Permeable Pavement Study

The main parking lot (approximately 100 parking spaces) at WSU Puyallup was removed and replaced with permeable asphalt and concrete. While the entire lot provides stormwater management benefits, nine separate asphalt and six concrete cells divided by concrete curbs are dedicated to research. The asphalt cells have two parking stalls and associated travel lanes (3 m x 18 m or 10 x 60 ft) and the concrete  cells have four parking stalls and travel lanes (6 m x 18 m or 20 x 60 ft). The asphalt is three inches thick and the concrete eight inches. Eighteen inches of clean crushed aggregate provide a structural base and stormwater storage for the entire parking lot.

The measured infiltration rate for the permeable parking lot subgrade is 0.0076 cm/hr (0.003 in/hr).

The porous asphalt cells are lined to prevent infilration to the subgrade and include three treatment replicated three times. Three of the asphalt cells are conventional impervious asphalt, three are pervious and will be maintained with high efficiency street sweeping equipment and three permeable cells will not be maintained. The asphalt cells are equipped with surface collection, drains just under the pavement and under-drains at the bottom of the pavement section. Tipping bucket flow gauges (Hydrological Services TBL1) measure flow continuously at the surface- and under-drains.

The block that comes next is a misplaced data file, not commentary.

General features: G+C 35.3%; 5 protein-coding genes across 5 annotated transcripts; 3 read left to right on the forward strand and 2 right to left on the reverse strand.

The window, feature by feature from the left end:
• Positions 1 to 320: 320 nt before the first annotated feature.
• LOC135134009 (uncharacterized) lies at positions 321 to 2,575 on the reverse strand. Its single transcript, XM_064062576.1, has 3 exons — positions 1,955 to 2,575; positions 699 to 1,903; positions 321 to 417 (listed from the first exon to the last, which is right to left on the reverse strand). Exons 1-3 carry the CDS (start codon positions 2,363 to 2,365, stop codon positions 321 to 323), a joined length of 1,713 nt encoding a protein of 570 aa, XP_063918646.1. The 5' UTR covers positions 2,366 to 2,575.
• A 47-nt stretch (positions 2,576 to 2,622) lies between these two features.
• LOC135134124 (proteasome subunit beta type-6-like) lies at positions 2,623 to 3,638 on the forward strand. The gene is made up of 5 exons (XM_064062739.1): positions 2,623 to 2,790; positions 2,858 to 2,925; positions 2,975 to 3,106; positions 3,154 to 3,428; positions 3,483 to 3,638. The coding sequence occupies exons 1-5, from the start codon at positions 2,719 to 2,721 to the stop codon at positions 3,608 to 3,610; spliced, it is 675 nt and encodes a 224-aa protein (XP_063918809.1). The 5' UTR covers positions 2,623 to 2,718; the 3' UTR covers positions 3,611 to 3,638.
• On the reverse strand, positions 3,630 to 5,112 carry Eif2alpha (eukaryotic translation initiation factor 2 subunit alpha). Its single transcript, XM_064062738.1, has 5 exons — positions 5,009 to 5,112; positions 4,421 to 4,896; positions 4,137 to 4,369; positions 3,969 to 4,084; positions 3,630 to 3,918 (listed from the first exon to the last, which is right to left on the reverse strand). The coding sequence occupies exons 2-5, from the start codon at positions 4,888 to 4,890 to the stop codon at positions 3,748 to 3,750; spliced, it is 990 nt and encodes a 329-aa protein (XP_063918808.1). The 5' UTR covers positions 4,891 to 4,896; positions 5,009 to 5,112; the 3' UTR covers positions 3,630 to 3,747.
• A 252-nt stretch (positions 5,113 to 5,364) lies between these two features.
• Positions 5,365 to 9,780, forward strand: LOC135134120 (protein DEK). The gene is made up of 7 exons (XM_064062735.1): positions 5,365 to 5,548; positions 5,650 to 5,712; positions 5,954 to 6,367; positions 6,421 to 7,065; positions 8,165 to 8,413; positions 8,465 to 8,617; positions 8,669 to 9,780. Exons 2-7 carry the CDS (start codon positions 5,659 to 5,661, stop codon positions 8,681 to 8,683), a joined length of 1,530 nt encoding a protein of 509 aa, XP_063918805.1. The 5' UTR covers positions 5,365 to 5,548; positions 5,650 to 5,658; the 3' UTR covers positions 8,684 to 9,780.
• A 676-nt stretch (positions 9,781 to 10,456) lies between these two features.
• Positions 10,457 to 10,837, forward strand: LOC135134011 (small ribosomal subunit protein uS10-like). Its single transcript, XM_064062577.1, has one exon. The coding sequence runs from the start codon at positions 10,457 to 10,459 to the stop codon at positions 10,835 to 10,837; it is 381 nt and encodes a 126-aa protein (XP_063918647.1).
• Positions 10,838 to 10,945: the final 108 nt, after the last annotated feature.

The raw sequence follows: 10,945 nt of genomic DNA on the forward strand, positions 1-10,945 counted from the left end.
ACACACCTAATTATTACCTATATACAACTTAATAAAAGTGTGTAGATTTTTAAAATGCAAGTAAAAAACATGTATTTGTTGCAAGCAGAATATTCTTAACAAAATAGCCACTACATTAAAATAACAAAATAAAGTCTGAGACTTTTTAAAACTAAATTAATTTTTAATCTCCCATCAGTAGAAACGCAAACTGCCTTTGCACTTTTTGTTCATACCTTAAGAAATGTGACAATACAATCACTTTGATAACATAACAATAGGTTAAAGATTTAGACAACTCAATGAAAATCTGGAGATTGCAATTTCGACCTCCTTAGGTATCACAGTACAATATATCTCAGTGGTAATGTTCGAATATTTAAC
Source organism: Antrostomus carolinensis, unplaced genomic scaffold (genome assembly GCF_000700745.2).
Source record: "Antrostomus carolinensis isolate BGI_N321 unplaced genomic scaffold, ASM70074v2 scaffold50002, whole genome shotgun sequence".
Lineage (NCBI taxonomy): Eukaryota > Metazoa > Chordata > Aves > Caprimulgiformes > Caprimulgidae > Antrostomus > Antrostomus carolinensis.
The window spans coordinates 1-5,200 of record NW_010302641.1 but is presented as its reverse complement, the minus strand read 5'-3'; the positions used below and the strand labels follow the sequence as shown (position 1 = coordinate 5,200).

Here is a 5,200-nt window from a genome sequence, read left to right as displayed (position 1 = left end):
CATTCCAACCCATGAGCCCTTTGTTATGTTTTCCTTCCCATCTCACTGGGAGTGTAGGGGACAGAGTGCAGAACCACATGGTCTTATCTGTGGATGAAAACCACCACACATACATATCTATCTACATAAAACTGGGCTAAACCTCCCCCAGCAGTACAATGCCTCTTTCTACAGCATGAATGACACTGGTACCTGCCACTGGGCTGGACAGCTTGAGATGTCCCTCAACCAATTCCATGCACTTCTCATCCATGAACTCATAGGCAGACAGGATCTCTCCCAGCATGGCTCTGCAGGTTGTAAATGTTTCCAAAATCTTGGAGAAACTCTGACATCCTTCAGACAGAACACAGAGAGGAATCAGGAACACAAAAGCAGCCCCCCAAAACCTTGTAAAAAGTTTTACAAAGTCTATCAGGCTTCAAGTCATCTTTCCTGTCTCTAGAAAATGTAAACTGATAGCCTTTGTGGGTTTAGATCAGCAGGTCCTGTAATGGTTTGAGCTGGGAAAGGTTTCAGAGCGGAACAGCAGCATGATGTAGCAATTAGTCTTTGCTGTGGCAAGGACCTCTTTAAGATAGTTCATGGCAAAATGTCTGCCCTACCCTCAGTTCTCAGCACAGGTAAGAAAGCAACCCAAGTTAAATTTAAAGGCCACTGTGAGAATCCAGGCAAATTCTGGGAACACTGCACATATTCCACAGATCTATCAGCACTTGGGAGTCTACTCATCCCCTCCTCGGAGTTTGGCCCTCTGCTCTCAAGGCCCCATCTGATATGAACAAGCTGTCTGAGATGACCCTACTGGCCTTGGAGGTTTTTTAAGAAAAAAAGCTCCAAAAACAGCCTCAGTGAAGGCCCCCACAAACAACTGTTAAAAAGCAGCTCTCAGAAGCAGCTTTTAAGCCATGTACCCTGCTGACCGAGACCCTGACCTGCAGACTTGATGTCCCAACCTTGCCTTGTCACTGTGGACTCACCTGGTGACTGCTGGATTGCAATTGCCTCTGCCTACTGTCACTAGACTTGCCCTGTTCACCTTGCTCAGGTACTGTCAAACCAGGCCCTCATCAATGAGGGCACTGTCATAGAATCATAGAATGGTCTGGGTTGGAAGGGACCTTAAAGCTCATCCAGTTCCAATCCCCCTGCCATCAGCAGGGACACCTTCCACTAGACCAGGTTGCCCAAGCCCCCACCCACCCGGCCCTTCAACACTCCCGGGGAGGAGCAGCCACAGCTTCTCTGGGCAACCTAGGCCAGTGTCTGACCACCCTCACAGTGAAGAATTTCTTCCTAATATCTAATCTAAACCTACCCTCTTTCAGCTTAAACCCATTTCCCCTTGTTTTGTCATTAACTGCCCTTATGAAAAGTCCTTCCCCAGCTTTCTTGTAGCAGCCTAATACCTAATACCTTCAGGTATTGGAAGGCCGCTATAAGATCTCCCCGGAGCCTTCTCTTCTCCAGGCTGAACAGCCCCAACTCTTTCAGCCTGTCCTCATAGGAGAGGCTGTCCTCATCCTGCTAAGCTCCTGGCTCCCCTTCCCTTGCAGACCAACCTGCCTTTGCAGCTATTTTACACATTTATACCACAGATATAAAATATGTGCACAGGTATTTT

The concrete cells are not lined and are equipped with monitoring wells continuously recording ground water levels and sampling ports to access and measure long-term pollutant concentrations in the aggregate base and subgrade.

A large cistern (45,424 liters or 12,000 gals) collects water from an adjacent building roof and synthetic stormwater will be mixed and applied to the permeable pavement with rainfall simulators in future experiments. The flexibility built into the collection and delivery system will also allow for the application of various pollutants of concern as scientists and agencies in the region determine research needs.

Some of the specific questions assessed in the permeable pavement study include:

  • How well are typical road and parking pollutants filtered at various levels under the pavement?
  • What is the long-term pollutant accumulation in soils beneath permeable pavement?
  • How do infiltration rates compare between maintained and un-maintained sections?
  • What is the stormwater volume reduction on soils with poor infiltration rates?